Ingvald Wahl says they had arrived New Orleans in Febr.-1942 with a cargo of bananas from Montego Bay, Jamaica, and after having unloaded, they all had to leave the ship while the gassing took place. He was convinced that King Kong's days would now be numbered, but the next day, as they departed for Havanna with general cargo, he met him again in the messroom, presumably in search of food. Once cargo had been discharged, the ship headed for Sagua la Grande to pick up a cargo of sugar for Boston (see also Page 4). After having passed Cape Hatteras they saw a great deal of debris, then a torpedoed ship which had been abandoned; it had broken in two but was still afloat (possibly the American Gulftrade? Captain Torger Olsen - sunk by U-558 in the morning of March 10, 39 50N 73 52W). That evening Hvoslef was herself torpedoed (he says 1 torpedo hit in the rear part of the engine room, 1 in No. 4 hatch, while a 3rd missed and went behind the ship). He was in the bathroom at the time (aft), and before he could reach the boats, it was "as if her afterpart was shot off and separated from the rest of the ship" taking him down in the deep as it sank. When he resurfaced, he could see Hvoslef with her funnel parelell to the water and her bow reaching for the skies before disappearing.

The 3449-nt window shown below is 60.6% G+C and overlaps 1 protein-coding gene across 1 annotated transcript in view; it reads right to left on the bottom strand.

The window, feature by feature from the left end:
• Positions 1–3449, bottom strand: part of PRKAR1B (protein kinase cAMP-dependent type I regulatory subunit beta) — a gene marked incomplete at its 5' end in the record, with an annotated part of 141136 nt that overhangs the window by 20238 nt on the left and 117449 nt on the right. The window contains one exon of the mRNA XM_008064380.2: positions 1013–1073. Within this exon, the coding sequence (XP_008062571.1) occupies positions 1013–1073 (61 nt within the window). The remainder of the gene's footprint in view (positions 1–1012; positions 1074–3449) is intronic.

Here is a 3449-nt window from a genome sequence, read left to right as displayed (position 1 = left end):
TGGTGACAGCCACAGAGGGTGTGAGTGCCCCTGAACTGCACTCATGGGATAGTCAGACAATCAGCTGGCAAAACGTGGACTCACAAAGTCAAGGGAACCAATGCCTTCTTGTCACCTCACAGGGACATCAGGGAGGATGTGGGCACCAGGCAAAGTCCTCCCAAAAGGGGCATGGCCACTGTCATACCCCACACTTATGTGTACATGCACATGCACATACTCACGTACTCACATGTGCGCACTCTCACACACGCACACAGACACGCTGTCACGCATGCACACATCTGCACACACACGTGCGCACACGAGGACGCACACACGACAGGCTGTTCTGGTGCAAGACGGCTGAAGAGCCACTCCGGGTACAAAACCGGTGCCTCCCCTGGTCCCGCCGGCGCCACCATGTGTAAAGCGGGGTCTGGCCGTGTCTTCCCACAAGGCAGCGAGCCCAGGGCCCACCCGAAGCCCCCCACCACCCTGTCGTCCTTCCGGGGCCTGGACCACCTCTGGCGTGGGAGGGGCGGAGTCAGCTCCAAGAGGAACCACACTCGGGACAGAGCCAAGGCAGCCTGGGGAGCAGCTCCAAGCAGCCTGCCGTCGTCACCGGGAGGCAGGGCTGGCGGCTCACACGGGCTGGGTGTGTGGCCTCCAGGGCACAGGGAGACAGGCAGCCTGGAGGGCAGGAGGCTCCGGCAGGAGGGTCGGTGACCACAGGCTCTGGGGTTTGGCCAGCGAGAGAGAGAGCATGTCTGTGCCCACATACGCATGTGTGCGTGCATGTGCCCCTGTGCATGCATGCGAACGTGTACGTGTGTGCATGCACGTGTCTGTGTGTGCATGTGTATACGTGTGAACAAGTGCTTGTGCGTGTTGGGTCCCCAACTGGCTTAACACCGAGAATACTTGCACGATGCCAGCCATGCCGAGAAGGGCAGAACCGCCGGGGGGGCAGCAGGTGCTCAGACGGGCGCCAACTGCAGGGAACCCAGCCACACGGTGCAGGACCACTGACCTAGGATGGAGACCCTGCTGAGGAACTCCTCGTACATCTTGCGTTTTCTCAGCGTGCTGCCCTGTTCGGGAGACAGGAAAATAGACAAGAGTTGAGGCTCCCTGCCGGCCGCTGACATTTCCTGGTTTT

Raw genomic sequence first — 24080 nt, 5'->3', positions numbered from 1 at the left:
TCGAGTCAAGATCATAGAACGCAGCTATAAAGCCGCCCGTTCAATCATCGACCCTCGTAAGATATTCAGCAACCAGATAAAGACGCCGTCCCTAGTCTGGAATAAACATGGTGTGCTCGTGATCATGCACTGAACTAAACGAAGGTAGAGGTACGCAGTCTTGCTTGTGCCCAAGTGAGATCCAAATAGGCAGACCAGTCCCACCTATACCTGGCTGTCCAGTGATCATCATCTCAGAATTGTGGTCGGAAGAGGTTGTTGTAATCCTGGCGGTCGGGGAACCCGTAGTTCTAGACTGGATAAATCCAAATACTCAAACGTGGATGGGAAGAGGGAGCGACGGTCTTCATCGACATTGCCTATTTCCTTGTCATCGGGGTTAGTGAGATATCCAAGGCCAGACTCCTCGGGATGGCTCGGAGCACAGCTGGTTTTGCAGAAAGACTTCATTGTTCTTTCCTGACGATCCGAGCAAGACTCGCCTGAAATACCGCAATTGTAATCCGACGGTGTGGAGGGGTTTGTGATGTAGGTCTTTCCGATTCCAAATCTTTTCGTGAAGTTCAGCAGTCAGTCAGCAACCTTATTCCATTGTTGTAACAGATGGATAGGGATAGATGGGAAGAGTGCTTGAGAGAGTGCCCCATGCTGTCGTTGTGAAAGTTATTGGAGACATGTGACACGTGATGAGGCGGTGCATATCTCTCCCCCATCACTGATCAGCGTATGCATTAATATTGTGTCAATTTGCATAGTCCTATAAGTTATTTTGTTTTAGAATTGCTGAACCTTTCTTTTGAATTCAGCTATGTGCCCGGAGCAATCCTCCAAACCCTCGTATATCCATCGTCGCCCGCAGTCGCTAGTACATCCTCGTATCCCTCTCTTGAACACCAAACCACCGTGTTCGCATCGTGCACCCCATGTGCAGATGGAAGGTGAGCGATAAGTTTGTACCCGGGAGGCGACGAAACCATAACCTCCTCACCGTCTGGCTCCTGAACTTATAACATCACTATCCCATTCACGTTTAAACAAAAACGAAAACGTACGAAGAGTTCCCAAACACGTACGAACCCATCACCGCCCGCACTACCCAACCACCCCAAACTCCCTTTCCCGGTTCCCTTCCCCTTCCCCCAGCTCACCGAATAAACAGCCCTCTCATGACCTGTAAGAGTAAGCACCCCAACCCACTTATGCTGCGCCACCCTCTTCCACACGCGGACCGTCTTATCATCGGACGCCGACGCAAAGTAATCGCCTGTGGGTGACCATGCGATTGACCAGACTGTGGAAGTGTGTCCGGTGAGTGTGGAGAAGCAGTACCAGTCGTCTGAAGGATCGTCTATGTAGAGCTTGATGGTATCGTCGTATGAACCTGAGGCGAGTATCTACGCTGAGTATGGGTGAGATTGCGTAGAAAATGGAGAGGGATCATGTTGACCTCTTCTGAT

He looked around for something to hold on to and found a plank, but someone had gotten there before him, namely non other than King Kong himself and one of his pals! Ingvald has told me that he was able to grab hold of the middle of the plank, then pushed it down under the water to get rid of the former "ballet dancers", then held on until he could be picked up (as the last man) by his shipmates. As he turned around, he observed that the plank had been re-occupied by the smaller "survivors" of Hvoslef's sinking.